It’s exciting when a client has a groundbreaking announcement or product launch.
It’s go time for our team to find pitch targets, get everything ready and execute successfully, but not all clients have big news all the time.
In quiet times or for companies that rarely have news, it’s the PR team’s job to come up with new ways to talk about our clients and to pitch opportunities for them to share their expertise.
The first few ideas might come easily, but after months of pitching and nothing new, the idea well can run a little dry. How can you come up with winning pitch ideas in a dry spell? Employ these ideas:
1. Brainstorm with your team.
Even though we slack and chat and have calls, proactive pitch ideas aren’t always the main topic of discussion. Set aside time for your team to have a rapid-fire brainstorm session, or just discuss what you have been pitching lately. Your teammate might have thought of an idea and needs some help perfecting the pitch, which can spark new promotional angles.
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2. Goof around.
Breaking up the seriousness and joking around with your team can help you come up with fresh ideas. When the Fyre Festival drama was unfolding, I joked to my colleague that we should pitch one of our clients (a private island) as a safe waterfront destination where you won’t stay in a refugee tent.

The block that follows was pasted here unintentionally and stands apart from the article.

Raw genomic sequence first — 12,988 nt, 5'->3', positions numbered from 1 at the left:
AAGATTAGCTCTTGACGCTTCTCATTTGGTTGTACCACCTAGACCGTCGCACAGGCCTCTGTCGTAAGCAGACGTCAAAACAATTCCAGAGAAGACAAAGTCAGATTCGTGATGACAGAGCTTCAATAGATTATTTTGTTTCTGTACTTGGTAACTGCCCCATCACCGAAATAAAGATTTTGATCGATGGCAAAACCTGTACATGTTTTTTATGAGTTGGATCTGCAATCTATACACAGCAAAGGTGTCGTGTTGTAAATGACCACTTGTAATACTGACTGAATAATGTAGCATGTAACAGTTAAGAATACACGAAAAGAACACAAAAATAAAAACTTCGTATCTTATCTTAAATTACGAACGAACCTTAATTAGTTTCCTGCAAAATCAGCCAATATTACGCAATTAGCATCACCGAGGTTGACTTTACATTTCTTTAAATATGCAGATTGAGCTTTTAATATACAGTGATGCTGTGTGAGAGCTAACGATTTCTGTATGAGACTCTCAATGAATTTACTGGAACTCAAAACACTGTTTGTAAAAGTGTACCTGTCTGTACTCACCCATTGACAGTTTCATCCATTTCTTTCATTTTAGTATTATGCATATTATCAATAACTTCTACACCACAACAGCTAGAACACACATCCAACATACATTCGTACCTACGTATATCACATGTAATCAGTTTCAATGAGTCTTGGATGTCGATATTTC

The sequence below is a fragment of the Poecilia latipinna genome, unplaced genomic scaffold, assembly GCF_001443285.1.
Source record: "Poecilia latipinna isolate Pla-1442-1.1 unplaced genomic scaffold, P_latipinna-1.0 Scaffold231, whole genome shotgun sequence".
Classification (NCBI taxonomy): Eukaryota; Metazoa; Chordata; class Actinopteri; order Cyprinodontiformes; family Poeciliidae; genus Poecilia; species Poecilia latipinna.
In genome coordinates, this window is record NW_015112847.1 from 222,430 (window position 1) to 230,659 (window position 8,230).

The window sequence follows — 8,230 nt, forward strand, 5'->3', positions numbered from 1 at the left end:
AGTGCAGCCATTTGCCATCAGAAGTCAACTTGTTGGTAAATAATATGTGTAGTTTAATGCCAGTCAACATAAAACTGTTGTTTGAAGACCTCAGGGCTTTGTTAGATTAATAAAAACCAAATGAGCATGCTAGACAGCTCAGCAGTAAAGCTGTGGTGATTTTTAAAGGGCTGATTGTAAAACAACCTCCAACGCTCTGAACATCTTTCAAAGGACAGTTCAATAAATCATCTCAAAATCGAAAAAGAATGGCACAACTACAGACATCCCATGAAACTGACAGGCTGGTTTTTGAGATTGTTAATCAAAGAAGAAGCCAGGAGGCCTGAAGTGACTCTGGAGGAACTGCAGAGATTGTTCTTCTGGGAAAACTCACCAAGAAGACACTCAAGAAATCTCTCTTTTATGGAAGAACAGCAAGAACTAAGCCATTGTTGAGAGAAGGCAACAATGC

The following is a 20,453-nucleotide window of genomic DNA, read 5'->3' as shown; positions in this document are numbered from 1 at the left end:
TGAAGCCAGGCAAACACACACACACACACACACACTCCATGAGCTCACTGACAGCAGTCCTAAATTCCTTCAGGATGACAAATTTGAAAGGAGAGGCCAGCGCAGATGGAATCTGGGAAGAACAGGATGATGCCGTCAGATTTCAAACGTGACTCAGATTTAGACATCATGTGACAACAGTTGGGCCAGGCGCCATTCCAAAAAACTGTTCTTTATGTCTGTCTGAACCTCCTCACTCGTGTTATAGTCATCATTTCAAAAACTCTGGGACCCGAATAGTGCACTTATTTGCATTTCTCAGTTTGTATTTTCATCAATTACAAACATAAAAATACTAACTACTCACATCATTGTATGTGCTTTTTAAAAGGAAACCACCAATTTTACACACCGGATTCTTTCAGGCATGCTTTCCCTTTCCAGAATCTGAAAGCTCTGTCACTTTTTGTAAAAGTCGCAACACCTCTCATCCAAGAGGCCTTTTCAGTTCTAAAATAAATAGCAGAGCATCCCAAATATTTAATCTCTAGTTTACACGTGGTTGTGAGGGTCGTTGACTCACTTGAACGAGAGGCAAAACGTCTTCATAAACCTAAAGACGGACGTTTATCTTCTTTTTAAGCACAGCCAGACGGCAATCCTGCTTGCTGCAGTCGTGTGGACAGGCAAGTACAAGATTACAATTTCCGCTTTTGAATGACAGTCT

I was joking, but it turned out not to be a bad pitch idea. Joking around about other hazards you might want to avoid on a vacation, we thought of a few more ideas.
3. What’s trending?
To make sure that what you’re sharing is relevant, you should know what people in the industry are discussing. Consider newsjacking, in which you take a popular topic and use it as a peg for what you want to pitch.
How can your client share expertise about this subject? It has to be related somehow, but using the topic to lead into information about your client can be effective.
4. Think of the past.
Regardless of the industry, it’s common to pitch our experts or spokespeople to discuss upcoming trends or the latest news.
Of course, this is a solid angle, but if it’s getting stale you can flip it around and consider the past. What was this industry like, and how did we get here? It might be a good way to position your client as an expert, by showing what already failed and the new direction the industry is taking.
How do you come up with new pitch ideas? Please offer ideas in the comments section.
Laura Shubel is a senior account coordinator at Caster Communications. You can connect with her on Twitter: @LauraShoebell or LinkedIn. Connect with Caster Communications on Twitter, too: @CasterComm.